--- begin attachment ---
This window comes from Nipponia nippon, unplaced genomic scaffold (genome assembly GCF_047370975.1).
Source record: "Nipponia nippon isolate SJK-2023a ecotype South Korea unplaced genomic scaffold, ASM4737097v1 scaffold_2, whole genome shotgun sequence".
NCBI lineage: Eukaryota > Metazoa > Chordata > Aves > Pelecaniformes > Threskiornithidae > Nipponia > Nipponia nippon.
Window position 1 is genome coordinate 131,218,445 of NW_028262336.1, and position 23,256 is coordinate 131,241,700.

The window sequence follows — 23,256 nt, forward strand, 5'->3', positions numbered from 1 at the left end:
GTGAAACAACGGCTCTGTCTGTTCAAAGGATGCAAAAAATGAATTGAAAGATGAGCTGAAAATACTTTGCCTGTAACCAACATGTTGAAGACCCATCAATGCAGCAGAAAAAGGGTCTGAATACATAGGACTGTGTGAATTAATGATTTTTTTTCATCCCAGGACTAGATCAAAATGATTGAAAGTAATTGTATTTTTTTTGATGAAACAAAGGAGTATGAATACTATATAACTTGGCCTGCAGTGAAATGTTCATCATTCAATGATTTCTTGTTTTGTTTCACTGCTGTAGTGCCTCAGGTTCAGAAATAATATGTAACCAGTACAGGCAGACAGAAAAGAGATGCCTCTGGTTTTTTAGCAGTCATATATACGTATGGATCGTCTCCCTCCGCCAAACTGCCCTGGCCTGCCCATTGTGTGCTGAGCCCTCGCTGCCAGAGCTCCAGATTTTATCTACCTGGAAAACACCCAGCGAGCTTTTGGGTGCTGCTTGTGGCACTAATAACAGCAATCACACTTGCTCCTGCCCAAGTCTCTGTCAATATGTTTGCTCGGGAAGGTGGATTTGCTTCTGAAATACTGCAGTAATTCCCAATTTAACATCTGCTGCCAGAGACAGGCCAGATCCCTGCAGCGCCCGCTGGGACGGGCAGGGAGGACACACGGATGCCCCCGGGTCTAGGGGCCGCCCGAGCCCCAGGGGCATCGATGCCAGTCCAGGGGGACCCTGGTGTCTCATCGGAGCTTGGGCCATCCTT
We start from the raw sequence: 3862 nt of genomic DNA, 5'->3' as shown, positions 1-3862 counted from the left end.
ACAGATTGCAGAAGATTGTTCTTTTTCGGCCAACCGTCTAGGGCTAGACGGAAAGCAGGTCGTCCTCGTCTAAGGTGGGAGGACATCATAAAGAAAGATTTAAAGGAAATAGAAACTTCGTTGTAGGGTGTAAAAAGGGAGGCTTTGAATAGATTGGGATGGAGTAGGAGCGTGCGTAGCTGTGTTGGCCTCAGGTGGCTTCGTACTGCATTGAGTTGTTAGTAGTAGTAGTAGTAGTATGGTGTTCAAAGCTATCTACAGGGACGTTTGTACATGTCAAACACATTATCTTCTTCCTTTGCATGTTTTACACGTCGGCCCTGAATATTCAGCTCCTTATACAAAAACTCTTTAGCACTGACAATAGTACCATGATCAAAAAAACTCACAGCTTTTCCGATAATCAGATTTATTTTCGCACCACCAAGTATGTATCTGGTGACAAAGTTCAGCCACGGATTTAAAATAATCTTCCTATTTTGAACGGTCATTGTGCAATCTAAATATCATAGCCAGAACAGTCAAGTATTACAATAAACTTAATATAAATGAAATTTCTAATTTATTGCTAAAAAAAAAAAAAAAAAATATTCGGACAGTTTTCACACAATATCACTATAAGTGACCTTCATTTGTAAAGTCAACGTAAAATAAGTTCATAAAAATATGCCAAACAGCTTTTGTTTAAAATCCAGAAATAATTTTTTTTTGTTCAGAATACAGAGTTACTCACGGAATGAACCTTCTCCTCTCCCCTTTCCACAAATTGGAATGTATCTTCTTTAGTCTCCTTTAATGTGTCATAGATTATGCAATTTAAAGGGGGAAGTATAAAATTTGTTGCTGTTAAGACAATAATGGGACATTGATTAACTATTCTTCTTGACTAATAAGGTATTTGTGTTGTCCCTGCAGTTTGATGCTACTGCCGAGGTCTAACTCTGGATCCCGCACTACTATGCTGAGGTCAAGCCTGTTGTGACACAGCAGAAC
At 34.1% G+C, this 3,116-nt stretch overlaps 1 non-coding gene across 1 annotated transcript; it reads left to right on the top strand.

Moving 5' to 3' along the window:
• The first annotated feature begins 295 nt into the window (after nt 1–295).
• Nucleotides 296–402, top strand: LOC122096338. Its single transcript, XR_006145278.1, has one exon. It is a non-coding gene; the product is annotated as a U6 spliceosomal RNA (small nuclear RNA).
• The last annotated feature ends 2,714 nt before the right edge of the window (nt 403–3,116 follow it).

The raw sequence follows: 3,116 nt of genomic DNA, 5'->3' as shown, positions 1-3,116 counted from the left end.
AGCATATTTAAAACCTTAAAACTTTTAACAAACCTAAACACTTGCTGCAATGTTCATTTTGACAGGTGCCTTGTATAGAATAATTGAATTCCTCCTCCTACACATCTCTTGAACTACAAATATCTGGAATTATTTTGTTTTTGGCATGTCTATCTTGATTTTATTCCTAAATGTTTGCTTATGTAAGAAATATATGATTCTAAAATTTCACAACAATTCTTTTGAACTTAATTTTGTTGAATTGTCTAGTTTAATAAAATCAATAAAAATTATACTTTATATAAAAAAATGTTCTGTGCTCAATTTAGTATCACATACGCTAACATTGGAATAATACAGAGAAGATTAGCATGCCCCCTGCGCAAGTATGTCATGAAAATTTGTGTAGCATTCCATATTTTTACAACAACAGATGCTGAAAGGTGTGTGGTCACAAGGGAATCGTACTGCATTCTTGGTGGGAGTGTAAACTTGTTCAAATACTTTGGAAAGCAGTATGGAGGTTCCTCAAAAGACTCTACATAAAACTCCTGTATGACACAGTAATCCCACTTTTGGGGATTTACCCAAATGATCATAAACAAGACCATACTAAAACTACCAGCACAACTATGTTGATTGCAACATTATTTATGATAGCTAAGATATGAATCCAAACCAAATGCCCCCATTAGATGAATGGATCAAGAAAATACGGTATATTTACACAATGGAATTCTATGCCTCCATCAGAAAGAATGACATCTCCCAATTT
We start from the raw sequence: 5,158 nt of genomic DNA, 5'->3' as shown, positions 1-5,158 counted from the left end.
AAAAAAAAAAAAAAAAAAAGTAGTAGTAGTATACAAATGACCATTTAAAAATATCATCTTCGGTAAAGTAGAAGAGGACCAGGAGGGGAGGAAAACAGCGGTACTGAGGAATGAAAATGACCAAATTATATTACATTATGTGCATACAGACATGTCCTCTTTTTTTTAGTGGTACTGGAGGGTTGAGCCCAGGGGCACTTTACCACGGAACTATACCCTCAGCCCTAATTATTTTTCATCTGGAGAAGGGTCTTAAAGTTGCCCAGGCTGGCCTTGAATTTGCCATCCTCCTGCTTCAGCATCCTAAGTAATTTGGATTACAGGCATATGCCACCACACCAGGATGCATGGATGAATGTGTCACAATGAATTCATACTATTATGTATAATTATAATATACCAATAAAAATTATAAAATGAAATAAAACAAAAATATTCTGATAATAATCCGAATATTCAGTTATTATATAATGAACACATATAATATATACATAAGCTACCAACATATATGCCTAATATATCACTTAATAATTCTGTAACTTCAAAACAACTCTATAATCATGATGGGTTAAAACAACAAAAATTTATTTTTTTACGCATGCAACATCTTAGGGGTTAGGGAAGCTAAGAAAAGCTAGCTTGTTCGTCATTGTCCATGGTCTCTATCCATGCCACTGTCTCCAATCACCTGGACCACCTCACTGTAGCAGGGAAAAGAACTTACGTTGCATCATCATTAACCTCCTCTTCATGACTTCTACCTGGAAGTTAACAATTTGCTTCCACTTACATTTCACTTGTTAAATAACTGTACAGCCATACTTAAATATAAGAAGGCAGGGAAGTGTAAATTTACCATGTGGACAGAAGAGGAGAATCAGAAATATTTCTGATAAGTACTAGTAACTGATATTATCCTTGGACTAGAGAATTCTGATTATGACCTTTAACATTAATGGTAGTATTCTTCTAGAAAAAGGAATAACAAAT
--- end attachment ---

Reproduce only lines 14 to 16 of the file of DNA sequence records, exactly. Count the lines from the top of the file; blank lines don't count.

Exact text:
The raw sequence follows: 3,116 nt of genomic DNA, 5'->3' as shown, positions 1-3,116 counted from the left end.
AGCATATTTAAAACCTTAAAACTTTTAACAAACCTAAACACTTGCTGCAATGTTCATTTTGACAGGTGCCTTGTATAGAATAATTGAATTCCTCCTCCTACACATCTCTTGAACTACAAATATCTGGAATTATTTTGTTTTTGGCATGTCTATCTTGATTTTATTCCTAAATGTTTGCTTATGTAAGAAATATATGATTCTAAAATTTCACAACAATTCTTTTGAACTTAATTTTGTTGAATTGTCTAGTTTAATAAAATCAATAAAAATTATACTTTATATAAAAAAATGTTCTGTGCTCAATTTAGTATCACATACGCTAACATTGGAATAATACAGAGAAGATTAGCATGCCCCCTGCGCAAGTATGTCATGAAAATTTGTGTAGCATTCCATATTTTTACAACAACAGATGCTGAAAGGTGTGTGGTCACAAGGGAATCGTACTGCATTCTTGGTGGGAGTGTAAACTTGTTCAAATACTTTGGAAAGCAGTATGGAGGTTCCTCAAAAGACTCTACATAAAACTCCTGTATGACACAGTAATCCCACTTTTGGGGATTTACCCAAATGATCATAAACAAGACCATACTAAAACTACCAGCACAACTATGTTGATTGCAACATTATTTATGATAGCTAAGATATGAATCCAAACCAAATGCCCCCATTAGATGAATGGATCAAGAAAATACGGTATATTTACACAATGGAATTCTATGCCTCCATCAGAAAGAATGACATCTCCCAATTT
We start from the raw sequence: 5,158 nt of genomic DNA, 5'->3' as shown, positions 1-5,158 counted from the left end.